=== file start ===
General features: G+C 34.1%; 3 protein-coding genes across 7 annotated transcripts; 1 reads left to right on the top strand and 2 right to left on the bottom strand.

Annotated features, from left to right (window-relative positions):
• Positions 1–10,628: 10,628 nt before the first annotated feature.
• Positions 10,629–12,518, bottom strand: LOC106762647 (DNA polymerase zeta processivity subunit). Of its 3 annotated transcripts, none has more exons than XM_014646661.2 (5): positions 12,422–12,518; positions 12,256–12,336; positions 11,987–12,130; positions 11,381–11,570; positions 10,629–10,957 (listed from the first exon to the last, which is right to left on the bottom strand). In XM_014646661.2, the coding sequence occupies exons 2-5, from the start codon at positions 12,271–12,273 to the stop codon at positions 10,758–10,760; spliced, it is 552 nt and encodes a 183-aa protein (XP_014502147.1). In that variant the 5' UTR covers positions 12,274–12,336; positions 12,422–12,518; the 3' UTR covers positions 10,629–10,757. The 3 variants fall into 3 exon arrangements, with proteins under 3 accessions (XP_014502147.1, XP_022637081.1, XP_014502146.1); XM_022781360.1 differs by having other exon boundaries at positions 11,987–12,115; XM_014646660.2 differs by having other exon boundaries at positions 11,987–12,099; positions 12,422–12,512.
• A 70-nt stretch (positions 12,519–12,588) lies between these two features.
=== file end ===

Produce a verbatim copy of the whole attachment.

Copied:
General features: G+C 34.1%; 3 protein-coding genes across 7 annotated transcripts; 1 reads left to right on the top strand and 2 right to left on the bottom strand.

Annotated features, from left to right (window-relative positions):
• Positions 1–10,628: 10,628 nt before the first annotated feature.
• Positions 10,629–12,518, bottom strand: LOC106762647 (DNA polymerase zeta processivity subunit). Of its 3 annotated transcripts, none has more exons than XM_014646661.2 (5): positions 12,422–12,518; positions 12,256–12,336; positions 11,987–12,130; positions 11,381–11,570; positions 10,629–10,957 (listed from the first exon to the last, which is right to left on the bottom strand). In XM_014646661.2, the coding sequence occupies exons 2-5, from the start codon at positions 12,271–12,273 to the stop codon at positions 10,758–10,760; spliced, it is 552 nt and encodes a 183-aa protein (XP_014502147.1). In that variant the 5' UTR covers positions 12,274–12,336; positions 12,422–12,518; the 3' UTR covers positions 10,629–10,757. The 3 variants fall into 3 exon arrangements, with proteins under 3 accessions (XP_014502147.1, XP_022637081.1, XP_014502146.1); XM_022781360.1 differs by having other exon boundaries at positions 11,987–12,115; XM_014646660.2 differs by having other exon boundaries at positions 11,987–12,099; positions 12,422–12,512.
• A 70-nt stretch (positions 12,519–12,588) lies between these two features.